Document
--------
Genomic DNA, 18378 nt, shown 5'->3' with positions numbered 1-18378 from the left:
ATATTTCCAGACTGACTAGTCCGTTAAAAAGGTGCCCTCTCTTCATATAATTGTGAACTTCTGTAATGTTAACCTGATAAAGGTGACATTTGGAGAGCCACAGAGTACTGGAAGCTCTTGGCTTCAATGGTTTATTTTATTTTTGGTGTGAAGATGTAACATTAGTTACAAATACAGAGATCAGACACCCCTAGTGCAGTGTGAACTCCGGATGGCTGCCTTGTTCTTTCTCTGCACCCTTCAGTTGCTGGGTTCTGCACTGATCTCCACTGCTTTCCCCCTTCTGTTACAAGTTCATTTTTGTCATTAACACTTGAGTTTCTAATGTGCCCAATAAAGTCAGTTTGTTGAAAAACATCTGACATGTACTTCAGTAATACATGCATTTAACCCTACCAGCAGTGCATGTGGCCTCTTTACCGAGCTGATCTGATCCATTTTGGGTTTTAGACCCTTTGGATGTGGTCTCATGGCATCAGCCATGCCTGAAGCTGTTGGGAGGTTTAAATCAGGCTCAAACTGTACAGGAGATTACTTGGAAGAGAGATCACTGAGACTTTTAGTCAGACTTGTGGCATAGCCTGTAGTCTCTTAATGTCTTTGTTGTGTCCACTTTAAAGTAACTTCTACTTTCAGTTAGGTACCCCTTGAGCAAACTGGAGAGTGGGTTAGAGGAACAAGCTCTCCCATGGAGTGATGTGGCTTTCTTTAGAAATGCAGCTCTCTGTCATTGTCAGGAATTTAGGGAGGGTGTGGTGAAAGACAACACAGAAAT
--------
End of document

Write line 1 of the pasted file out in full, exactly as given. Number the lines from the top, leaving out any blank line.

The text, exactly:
Genomic DNA, 18378 nt, shown 5'->3' with positions numbered 1-18378 from the left: